With single-shot hardening, either the workpiece rotates past one or more stationary inductors or a complete 360-degree ring inductor interfaces with the entire workpiece. The entire bearing surface (race) is heated to the appropriate austenitizing temperature followed by a quench of the entire surface. Quenching may be done by submerging the workpiece in a bath or by using spray nozzles that are integrated into the inductors and tailored for the process requirements. The single-shot process is best suited for workpieces with a diameter less than 2 meters. The induction heating electrical-power requirement grows quadratically with increasing workpiece diameter. For example, single-shot hardening of a 2-meter-diameter ring would require about 1.6 MW of power. Compared to scan hardening, the single-shot process with its high power is very fast, typically measured in seconds.
Scan Hardening with a Remaining Soft Zone
Scan hardening with a remaining soft zone has been a standard process for hardening single raceway and multi-raceway large bearings. The inductor/spray head assembly is stationary while the ring rotates with a low, constant tangential velocity past the inductor. A small soft zone (unhardened area) necessarily remains at the end of the scan path. With 100 kW of power, a 3-meter-diameter bearing race can be hardened in less than one hour (Fig. 3).
New Techniques for Scan Hardening with No Soft Zone
With its residual soft zone, traditional scan hardening is inadequate for mission-critical components with stringent requirements for smoothness and heavy loads such as:
• Ultra-low vibration systems (e.g., magnetic-resonance imaging, MRI, technology)
• High mechanical-stress systems (e.g., tunnel-drilling machines)
• Systems where continuous rotation is required or where challenging environmental conditions mandate maintenance-free systems with high lifetime (e.g., wind turbines, tidal plants and oil platforms)
Carburizing is limited as a process alternative by furnace size and long process times. Single-shot induction hardening is impractical due to its high power requirement. A better hardening method is needed to efficiently and reliably harden very large, high-value rings. In response to this need, a process to scan harden arbitrarily large rings with no remaining soft zone has been developed and patented. This process differs from conventional scan hardening primarily at the start and end location of the scan, where steps are taken to avoid unwanted tempering and changes in the hardened-zone microstructure.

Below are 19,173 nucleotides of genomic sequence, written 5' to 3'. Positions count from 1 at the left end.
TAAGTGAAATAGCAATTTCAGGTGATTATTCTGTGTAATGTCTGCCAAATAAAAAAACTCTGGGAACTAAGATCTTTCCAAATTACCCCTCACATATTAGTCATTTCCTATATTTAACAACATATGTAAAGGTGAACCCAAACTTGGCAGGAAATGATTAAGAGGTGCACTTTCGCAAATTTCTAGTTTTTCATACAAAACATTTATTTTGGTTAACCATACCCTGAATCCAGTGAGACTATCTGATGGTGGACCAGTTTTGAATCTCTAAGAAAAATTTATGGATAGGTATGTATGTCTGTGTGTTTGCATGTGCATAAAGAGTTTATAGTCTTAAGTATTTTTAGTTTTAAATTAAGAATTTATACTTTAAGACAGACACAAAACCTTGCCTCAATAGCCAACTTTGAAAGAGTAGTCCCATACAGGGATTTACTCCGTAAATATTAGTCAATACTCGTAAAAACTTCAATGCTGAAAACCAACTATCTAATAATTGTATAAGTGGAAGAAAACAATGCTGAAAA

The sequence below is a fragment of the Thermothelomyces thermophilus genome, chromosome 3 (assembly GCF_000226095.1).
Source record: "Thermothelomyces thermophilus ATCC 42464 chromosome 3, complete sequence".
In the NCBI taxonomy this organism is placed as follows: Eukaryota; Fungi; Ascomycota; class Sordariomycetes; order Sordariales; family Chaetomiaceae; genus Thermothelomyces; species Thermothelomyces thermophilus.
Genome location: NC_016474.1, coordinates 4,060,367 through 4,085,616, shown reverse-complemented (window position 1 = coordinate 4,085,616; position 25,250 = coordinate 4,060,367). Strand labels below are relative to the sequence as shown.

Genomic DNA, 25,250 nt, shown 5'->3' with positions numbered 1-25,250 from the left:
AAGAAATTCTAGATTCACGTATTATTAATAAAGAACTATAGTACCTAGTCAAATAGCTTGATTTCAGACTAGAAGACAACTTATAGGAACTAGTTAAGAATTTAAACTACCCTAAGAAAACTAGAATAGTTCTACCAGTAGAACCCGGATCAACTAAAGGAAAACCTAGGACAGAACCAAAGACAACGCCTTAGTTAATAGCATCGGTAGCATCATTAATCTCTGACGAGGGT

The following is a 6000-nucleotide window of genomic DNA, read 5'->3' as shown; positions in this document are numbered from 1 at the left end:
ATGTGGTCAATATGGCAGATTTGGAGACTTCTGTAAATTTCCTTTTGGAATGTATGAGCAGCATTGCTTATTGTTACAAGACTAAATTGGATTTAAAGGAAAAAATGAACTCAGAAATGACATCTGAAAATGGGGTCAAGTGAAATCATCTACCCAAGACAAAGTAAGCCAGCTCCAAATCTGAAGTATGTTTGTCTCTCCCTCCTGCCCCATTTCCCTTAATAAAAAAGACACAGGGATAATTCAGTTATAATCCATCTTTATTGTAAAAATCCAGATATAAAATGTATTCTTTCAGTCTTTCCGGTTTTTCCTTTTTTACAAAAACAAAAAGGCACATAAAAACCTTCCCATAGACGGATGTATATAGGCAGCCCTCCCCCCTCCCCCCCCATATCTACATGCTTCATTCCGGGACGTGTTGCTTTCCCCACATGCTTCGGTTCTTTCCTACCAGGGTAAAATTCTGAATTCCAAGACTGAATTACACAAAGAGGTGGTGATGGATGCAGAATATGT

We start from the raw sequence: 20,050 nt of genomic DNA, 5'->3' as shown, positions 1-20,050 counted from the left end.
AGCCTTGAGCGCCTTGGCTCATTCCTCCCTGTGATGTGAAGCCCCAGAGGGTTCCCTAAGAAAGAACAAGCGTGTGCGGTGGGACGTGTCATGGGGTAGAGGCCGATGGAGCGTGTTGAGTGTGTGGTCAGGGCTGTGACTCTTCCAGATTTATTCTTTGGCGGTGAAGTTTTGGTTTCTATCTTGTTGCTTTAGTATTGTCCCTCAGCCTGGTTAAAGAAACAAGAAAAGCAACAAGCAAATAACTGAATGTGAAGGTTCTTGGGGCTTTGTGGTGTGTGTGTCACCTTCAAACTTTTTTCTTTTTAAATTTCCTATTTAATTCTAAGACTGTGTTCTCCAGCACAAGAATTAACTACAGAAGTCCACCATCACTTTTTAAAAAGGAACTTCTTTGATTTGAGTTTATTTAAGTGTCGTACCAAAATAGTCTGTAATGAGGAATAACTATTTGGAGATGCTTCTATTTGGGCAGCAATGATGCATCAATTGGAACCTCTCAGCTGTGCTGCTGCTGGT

Comparing this process to single-shot induction hardening, a 6-meter-diameter ring can be processed with a 200-kW scanning system, which is 1/8th the power the single-shot process would require. In contrast to carburizing, which would require several hundred hours in the furnace, the time required for the induction scan-hardening process (less than two hours) is negligible. Moreover, the cost-intensive and time-consuming straightening operation to clean up the distortion caused by carburizing can be avoided altogether.
Scan hardening and tooth hardening on both the inside and outside diameters of the workpiece can be done on the same induction machine with minimal setup times. Manufacturers of large ring bearings with small production runs appreciate this flexibility and the freedom to process diverse workpieces while holding equipment costs at a minimum.
Characteristics of Induction Scan Hardening with no Soft Zone
Scan hardening with no soft zone requires two inductor assembles, each comprised of an inductor and a spray head. The inductors are narrow to create a compact hardening zone. Flux concentrators focus the magnetic field for one-sided hardening.
The inductor assemblies are brought together in a back-to-back orientation and are then energized with independent power supplies. Both assemblies travel side-by-side in the same direction for a short distance. One of the assemblies reverses directions, so the inductor assemblies travel in opposite direction. This technique avoids the formation of a soft zone at the start location (Fig. 4).
Figure 5 depicts the hardening result with the etched case and with two hardening passes along the workpiece axis at 0.5 mm and 5 mm depths after tempering. The start location is still recognizable, and one can see that the entire area has been hardened with a relatively constant case depth.
Like the start sequence, the end sequence relies on precise control of the quenching sprays and the tight motion control of the inductors and sprays to achieve a uniform case depth with no soft zone at the end location (Figs. 6 and 7). The resulting bearing surface meets stringent requirements for high loads and smooth operation.
Induction hardening has proven itself in the manufacturing of high-value, large ring bearings. Wind power certainly owes its success in part to surface-hardened bearing races and gear teeth. Construction and mining equipment would wear out quickly, and military and aerospace endeavors would entail unacceptable risks without the benefits of induction hardening. Alternative hardening methods for large rings and bearing races struggle with distortion, soft spots, grain growth, furnace dimensions, energy efficiency, emissions and extraordinarily long process times. Induction scan hardening with no remaining soft zone bridges the gap between conventional hardening methods and the growing demand for very large bearings with high load ratings, low noise and longer service lives.
For more information: Contact George Burnet, general manager of SMS Elotherm North America at tel: 724-553-3471; e-mail: firstname.lastname@example.org. Otto Carsen is sales manager, hardening, for SMS Elotherm GmbH and Dirk M. Schibisch is vice president of sales.
1. SMS Elotherm Patent DE 10 2006 003 014 B3, Process for hardening a closed curve shaped workpiece
2. SMS Elotherm Patent EP 0 427 879 B1, Fixture and process for inductive workpiece heating
3. SMS Elotherm Patent DE100 34 357 C1, Process and fixture for hardening of component surfaces
The feature originally appeared in Industrial Heating magazine.